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Army veteran looking to change lives of those affected by traumatic loss

Tuesday's Children is a national non-profit with a goal of continued support after emergency response ends.

TEMPLE, Texas — Grief and sudden loss impact millions of Americans every day. The affects can be long-lasting and never go away, especially for a Gold Star Family.

Dan Morgan, a U.S. Army veteran and former ranger infantry officer, is working to expand support to military families in Texas. Morgan has cared for nearly five dozen Gold Star families.

"Inside of Texas, I want to be able to connect Fort Hood, down through Camp Mabry, down through the Capitol of Austin, and down into San Antonio," Morgan said. "I want to make sure that everybody understands that Tuesday's Children is here to help our families of the military that have lost their Soldier, Airmen, their Marine, Coast Guardsman, it doesn't matter."

Tuesday's Children provides personalized support and a safe landing place to traumatized, grief-stricken children and families, as well as communities left reeling from terrorism, military conflict or mass violence.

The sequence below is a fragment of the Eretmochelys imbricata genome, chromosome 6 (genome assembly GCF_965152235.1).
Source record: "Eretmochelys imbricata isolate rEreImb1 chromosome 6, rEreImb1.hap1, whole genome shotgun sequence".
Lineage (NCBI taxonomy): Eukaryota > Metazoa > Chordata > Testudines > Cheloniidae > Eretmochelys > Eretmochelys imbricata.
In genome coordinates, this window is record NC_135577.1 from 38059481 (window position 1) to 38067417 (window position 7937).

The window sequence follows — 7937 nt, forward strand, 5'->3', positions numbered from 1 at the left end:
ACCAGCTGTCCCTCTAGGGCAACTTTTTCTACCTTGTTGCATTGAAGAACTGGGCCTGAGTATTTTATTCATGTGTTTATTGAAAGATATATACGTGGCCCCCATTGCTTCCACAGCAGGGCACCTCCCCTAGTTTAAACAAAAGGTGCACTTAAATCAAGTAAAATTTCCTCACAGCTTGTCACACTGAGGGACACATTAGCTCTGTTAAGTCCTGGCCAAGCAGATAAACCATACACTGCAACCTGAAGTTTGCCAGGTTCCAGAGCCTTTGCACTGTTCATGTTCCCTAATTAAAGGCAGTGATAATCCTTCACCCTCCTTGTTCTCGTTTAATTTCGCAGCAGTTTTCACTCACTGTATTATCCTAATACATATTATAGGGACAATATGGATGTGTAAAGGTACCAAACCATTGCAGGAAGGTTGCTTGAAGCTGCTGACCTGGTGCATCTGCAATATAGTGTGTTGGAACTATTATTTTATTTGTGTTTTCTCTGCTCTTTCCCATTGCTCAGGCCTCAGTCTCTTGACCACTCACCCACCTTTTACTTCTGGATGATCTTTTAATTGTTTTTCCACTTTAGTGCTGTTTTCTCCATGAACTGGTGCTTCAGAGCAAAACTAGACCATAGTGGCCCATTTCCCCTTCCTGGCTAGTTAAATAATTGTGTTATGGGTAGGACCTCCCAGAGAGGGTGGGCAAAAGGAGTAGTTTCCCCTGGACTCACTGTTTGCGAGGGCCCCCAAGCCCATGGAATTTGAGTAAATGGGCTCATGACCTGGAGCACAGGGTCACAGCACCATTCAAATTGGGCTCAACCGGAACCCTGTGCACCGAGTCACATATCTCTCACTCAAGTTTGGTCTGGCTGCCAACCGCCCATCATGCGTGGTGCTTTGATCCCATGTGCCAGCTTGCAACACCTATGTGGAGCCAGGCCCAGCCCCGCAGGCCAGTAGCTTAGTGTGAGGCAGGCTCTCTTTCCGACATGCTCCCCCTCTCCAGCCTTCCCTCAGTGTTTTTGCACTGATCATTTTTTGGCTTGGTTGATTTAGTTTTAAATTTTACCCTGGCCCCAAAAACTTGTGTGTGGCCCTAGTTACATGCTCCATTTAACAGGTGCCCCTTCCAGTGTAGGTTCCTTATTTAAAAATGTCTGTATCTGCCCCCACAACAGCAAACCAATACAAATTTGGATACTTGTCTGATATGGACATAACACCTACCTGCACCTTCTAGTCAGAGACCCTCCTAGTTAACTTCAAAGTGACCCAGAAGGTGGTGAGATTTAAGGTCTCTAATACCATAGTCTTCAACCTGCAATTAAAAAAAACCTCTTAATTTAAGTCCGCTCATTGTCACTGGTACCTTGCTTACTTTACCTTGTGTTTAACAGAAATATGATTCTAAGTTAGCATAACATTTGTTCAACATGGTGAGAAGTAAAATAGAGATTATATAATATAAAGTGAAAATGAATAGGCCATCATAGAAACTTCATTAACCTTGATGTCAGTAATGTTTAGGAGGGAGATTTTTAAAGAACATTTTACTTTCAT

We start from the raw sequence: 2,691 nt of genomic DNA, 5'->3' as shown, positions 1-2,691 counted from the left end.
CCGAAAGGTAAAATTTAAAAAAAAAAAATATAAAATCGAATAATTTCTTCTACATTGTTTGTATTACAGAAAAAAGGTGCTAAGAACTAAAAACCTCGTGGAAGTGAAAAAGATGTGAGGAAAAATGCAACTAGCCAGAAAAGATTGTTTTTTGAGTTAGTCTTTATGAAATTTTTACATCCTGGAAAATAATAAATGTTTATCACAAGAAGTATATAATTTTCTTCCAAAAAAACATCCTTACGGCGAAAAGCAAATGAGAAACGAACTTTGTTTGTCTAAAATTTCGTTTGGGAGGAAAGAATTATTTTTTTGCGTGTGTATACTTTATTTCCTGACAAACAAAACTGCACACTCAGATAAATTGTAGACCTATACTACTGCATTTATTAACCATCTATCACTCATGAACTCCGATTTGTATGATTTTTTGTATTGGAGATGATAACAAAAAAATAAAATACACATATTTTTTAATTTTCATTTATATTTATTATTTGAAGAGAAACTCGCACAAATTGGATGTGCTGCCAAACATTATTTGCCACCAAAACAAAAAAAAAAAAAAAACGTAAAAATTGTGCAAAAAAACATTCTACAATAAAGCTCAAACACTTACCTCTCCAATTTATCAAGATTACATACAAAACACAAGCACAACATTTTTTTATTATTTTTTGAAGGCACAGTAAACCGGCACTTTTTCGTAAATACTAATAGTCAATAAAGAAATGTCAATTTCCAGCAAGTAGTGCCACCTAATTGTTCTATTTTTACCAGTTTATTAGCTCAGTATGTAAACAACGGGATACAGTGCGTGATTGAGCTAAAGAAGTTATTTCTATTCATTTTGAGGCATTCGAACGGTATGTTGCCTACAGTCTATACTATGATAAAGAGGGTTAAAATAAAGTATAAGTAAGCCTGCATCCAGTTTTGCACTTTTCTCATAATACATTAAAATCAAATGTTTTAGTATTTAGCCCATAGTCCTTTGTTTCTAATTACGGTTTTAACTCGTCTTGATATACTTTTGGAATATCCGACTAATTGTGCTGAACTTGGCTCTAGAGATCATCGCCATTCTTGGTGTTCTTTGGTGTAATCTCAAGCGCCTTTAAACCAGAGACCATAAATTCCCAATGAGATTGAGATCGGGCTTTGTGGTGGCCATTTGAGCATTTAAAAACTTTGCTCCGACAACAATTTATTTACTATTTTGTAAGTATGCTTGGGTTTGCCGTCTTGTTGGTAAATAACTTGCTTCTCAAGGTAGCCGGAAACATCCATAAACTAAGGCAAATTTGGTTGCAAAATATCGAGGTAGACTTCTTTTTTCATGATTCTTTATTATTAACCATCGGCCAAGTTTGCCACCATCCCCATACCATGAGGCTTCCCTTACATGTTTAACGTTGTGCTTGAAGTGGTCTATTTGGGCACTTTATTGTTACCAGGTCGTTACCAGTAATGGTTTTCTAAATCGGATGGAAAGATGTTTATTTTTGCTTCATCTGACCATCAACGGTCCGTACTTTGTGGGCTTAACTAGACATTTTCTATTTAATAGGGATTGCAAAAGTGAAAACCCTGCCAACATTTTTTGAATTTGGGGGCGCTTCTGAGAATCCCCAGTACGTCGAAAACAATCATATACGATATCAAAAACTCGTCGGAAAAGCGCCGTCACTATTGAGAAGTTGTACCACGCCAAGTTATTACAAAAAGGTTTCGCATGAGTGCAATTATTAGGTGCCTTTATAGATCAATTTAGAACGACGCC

"I still struggle with the losses that I've seen and the decisions that I've made and question myself," Morgan admitted told 6 News. "Tuesday's Children is a way for me to continue to heal, in some ways for myself, but it also gives me a sense of purpose."

Just last year, Tuesday's Children launched a Memorial Day 5k called “Rise Up and Remember," a chance to raise money to help families changed forever because of 9/11. 

According to the Foundation, 42,000 people have been directly impacted by terrorism, military conflict or mass violence. Morgan said he still struggles to this day, but being a part of this program helps him heal.

"I think the ability to understand people's dilemmas affected by this type of violence, whether it's military deployments and terrorism or other types of violence throughout communities and across the globe, there needs to be people, there needs to be people who can support them and bring them into the future," he said.

Morgan, who has seen firsthand families changed forever, said Tuesday's Children promises to help find a path to long-term healing amid grief that will never go away.

"The military will continue to move forward, it has a mission to do and it will continue to move forward, that's what the taxpayers pay for," he said. "We are here for you. You have an ear, you have empathy and to give you those things that you need to bring your children and your family to a better future and to be able to provide for themselves and each other."